The Brazilian Patent and Trademark Office (INPI) probably has the most delays in processing patent applications worldwide. Among the possible causes is the lack of patent examiners. Practitioners have always bought into this idea, but is this actually true? A closer look at the numbers indicates that the scenario is slightly different from the common belief.
We can start by using the five largest patent offices (the IP5) as a reference. An interesting metric is the comparison of the total number of examiners with the patent filings in a given year. By doing so, it is broadly possible to determine the number of applications each examiner must process per month (the ratio) in order to keep the backlog steady. The results are set out in Table 1.
While the EPO and USPTO have the lowest ratios, KIPO is leading with the highest examiner workload.
The low ratio at the USPTO is consistent with the country’s policy of regularly reducing the pendency time. However, critics are starting to question what the USPTO will do with the excess number of examiners once the backlog problem is solved.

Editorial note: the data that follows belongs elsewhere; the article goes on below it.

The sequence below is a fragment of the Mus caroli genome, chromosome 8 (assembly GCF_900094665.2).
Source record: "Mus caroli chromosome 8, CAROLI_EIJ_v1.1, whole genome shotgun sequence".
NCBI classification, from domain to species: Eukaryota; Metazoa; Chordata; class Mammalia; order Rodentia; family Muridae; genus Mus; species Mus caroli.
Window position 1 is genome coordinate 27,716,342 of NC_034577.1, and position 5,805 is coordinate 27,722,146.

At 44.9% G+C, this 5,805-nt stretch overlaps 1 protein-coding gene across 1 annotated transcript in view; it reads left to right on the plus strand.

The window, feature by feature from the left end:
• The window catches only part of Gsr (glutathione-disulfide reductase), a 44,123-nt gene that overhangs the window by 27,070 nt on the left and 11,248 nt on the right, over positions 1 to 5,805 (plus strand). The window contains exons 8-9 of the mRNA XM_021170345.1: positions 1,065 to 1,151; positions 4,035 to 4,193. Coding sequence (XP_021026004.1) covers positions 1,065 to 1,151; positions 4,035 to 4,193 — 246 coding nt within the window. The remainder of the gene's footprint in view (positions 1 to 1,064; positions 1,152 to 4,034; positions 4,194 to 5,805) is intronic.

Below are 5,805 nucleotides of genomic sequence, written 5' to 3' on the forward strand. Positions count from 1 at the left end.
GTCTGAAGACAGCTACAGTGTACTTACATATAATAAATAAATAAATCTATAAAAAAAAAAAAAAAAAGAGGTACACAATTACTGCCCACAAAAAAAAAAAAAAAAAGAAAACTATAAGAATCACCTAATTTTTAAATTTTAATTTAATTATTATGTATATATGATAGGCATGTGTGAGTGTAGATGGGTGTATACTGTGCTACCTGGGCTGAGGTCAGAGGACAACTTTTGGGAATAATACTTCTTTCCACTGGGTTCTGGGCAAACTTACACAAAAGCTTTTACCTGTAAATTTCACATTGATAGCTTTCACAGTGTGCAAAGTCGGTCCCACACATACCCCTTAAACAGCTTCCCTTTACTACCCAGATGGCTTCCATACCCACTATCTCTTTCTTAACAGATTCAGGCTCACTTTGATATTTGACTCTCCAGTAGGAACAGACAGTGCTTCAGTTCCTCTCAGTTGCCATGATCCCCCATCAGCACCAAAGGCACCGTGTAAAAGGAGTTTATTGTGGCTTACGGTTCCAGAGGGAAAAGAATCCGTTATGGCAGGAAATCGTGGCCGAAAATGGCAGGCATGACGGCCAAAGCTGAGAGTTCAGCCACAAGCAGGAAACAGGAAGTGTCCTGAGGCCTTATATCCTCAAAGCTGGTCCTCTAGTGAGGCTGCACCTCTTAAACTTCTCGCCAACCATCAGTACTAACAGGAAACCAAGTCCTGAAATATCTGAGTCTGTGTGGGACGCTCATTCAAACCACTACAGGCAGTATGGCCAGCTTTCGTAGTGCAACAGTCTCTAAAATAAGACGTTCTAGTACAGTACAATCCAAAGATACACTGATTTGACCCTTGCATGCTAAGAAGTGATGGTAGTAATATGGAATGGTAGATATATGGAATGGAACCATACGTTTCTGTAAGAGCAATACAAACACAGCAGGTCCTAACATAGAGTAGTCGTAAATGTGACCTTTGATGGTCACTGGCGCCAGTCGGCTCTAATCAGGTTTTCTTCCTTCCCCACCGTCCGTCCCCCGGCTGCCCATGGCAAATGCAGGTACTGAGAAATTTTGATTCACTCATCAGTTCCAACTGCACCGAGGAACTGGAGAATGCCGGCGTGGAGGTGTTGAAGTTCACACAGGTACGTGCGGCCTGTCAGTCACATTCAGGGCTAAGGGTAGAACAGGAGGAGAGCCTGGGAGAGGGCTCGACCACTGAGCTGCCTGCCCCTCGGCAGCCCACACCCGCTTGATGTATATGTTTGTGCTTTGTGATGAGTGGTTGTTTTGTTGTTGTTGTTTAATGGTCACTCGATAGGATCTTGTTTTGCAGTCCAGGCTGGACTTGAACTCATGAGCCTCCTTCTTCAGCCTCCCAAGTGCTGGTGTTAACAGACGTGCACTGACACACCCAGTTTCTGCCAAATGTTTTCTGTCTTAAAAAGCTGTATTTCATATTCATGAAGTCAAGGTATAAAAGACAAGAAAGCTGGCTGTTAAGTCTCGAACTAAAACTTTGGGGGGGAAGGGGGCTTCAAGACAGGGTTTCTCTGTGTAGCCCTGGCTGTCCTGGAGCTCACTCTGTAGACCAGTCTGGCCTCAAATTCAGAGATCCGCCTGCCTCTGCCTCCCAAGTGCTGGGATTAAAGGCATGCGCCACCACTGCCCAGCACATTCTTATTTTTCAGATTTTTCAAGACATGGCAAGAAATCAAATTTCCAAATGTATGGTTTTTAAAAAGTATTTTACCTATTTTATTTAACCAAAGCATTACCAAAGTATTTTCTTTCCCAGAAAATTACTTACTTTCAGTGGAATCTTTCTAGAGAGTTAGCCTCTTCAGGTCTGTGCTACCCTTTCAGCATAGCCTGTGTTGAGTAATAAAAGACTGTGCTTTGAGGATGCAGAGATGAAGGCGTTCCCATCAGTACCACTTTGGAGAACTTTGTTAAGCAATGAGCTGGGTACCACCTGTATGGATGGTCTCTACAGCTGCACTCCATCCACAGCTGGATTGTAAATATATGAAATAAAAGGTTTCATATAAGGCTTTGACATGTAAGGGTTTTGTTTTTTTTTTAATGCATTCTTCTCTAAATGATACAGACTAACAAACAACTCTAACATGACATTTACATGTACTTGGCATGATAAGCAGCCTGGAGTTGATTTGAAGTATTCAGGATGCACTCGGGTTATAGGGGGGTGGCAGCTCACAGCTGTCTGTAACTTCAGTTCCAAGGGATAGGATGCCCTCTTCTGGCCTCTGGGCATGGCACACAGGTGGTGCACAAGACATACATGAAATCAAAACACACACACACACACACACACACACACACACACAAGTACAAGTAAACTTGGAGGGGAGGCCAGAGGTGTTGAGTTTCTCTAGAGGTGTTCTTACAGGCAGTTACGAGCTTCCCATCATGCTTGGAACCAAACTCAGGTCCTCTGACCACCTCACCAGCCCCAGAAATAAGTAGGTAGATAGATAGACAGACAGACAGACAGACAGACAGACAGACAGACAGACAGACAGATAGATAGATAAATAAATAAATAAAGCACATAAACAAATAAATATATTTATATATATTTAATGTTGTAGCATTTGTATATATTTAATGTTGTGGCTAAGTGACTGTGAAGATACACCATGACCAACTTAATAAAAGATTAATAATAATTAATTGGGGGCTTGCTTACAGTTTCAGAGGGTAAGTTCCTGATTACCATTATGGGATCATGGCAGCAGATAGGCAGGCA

It is possible to observe a similar trend in Europe, where the pendency time has been steadily decreasing through the years. It is important to remember that the EPO is a leading international searching authority (ISA) under the Patent Cooperation Treaty.
"The low ratio at the USPTO is consistent with the country’s policy of regularly reducing the pendency time."
The World Intellectual Property Organization’s data show the annual number of ISA applications from 2010 to 2013 (Table 2).
It is impossible to determine how this additional workload affects the files-to-examiner ratio. However, we should keep these numbers in mind when analysing the Brazilian position.
Otto Licks is a partner at Licks Attorneys. He can be contacted at: email@example.com
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